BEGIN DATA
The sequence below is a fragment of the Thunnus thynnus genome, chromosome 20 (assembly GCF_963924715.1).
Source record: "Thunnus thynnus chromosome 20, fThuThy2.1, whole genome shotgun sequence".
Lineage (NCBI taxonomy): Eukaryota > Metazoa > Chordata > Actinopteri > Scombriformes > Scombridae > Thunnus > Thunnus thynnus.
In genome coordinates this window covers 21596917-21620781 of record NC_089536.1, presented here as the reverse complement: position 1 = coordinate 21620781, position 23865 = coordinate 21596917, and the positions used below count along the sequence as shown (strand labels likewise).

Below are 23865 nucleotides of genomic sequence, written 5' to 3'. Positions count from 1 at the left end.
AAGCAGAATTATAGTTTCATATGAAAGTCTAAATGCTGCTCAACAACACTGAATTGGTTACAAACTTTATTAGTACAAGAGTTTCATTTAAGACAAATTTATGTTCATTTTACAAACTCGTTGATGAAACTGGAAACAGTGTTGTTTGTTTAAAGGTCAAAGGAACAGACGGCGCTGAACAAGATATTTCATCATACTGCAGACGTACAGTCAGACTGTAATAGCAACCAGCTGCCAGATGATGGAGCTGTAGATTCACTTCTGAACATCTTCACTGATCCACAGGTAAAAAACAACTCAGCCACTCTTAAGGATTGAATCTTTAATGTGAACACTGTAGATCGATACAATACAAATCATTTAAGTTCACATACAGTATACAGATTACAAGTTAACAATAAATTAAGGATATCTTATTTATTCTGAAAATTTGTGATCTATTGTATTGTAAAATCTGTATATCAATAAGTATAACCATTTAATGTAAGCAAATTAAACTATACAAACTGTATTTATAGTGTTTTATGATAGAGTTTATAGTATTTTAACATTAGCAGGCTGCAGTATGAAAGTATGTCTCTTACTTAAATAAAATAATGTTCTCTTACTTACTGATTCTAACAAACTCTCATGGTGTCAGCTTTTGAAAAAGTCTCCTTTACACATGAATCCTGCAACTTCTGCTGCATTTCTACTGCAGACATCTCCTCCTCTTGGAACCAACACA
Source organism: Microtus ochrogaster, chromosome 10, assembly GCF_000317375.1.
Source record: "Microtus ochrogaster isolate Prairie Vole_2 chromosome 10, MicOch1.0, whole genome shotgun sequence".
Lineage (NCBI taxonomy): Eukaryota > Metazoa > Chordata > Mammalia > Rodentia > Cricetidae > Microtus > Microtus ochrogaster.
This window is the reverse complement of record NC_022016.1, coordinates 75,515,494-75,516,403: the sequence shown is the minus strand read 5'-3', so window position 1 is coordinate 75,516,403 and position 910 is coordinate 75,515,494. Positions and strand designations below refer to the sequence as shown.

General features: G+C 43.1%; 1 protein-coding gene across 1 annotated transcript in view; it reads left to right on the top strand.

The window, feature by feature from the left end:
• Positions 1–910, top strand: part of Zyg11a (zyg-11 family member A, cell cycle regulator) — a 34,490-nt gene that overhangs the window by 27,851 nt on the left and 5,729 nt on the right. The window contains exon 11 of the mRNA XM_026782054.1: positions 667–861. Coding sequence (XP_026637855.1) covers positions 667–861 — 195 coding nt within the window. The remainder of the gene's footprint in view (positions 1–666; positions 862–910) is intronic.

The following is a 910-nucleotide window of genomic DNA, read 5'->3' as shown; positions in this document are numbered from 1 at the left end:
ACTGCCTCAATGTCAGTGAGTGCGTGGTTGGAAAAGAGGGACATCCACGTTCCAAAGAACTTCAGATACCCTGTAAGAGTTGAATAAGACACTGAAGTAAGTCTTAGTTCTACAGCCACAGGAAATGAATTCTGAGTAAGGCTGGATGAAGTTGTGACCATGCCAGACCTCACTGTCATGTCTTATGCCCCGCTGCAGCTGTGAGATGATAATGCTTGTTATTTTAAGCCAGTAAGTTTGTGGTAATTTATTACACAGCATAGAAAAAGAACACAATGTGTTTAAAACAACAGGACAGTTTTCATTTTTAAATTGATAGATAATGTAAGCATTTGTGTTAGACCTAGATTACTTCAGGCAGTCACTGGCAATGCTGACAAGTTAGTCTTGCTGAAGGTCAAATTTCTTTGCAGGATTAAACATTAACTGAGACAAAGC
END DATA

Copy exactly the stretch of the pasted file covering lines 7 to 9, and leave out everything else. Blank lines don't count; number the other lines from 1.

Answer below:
Source organism: Microtus ochrogaster, chromosome 10, assembly GCF_000317375.1.
Source record: "Microtus ochrogaster isolate Prairie Vole_2 chromosome 10, MicOch1.0, whole genome shotgun sequence".
Lineage (NCBI taxonomy): Eukaryota > Metazoa > Chordata > Mammalia > Rodentia > Cricetidae > Microtus > Microtus ochrogaster.